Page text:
There are no qualification rules for who can seek a permit, something that makes the climb even more dangerous. Sherpas have said many climbers are very inexperienced and cannot manage their own gear or perform simple tasks such as putting on crampons – clip-on spikes that increase traction on the ice. This puts undue pressure on guides and slows down the progress of trekking groups.

When climbers do make it to the top, they have to stand in long lines to attempt the last part of the climb. This makes it difficult for them to be able to get up and down fast enough to successfully replenish their oxygen supplies.

In a statement, the Nepal Tourism board said: “Nepal recognises the need to work closely with expedition companies and teams to control safety of climber flows in the face of climatic risks and sensitivities. The tourism industry of Nepal is committed to working with the global climbing community to establish the right model for enabling trekking to continue for benefits of tourists and people of Nepal."

It goes on to add: "Conscious of the need to manage climbing numbers, especially with ever-changing climatic circumstances, 44 permits were issued for Mt. Everest through which 381 climbers were permitted to climb the peak in spring 2019. As in the previous years, climbing permits for Everest were limited by the DoT as per stringent rules, to ensure sustainable, safe and mountain-friendly tourism."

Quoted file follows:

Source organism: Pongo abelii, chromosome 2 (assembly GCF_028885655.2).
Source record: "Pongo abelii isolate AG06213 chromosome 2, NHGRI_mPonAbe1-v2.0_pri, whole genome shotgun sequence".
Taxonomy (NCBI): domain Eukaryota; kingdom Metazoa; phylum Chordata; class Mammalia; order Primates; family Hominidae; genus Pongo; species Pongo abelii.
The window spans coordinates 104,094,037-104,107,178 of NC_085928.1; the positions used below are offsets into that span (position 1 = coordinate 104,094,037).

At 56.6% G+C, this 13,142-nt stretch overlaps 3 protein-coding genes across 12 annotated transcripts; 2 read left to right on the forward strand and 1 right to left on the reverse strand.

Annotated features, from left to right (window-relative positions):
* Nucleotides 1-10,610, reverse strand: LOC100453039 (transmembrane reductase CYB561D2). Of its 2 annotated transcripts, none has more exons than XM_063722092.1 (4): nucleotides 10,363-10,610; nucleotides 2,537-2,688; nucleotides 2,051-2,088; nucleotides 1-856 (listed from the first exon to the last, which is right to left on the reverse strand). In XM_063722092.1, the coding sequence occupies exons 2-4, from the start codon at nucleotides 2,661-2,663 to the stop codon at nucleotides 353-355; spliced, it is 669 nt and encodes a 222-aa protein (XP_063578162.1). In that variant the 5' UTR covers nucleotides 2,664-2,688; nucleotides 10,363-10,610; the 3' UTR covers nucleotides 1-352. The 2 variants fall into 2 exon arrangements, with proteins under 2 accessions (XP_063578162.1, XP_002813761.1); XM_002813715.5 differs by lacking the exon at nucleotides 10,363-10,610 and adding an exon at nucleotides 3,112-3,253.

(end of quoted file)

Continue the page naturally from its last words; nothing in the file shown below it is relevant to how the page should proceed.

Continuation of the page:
Too dangerous

Other pictures show climbers stepping over dead bodies. The danger involved in bringing deceased climbers down from the mountain is often too great a risk and adventurers are left to rest on Everest’s slopes.

In his blog Frosty on Everest, Chag Gaston who was climbing Everest this week writes: "As we climbed closer to the dark figure, it looked to be a woman from India. She lay, as if she passed out and fell backwards … I slowly climbed past, took one last glance back and reassured myself that would not be me."

The other side of the mountain

Overcrowding has also increased since Chinese authorities for Tibet placed regulations on permits for the north side of the mountain. The process to acquire a permit is more tightly regulated and more costly, meaning climbers have been flocking to the Nepalese side. Jordanian Dolores Al Shelleh took the north route to climb Everest this week and encountered almost no traffic on the slopes. The ascent from this side is also notorious for its treacherous conditions and considered a much tougher climb

In his book High Adventure: Our Ascent of the Everest, first published in 1955, Edmund Hillary wrote: "Modern developments in technology and equipment have produced major changes in the technique of exploration."

Of course, the explorer could not have imagined the impact social media has come to have on Everest's peaks, but that has been perhaps the biggest game-changer in the mountain’s illustrious history.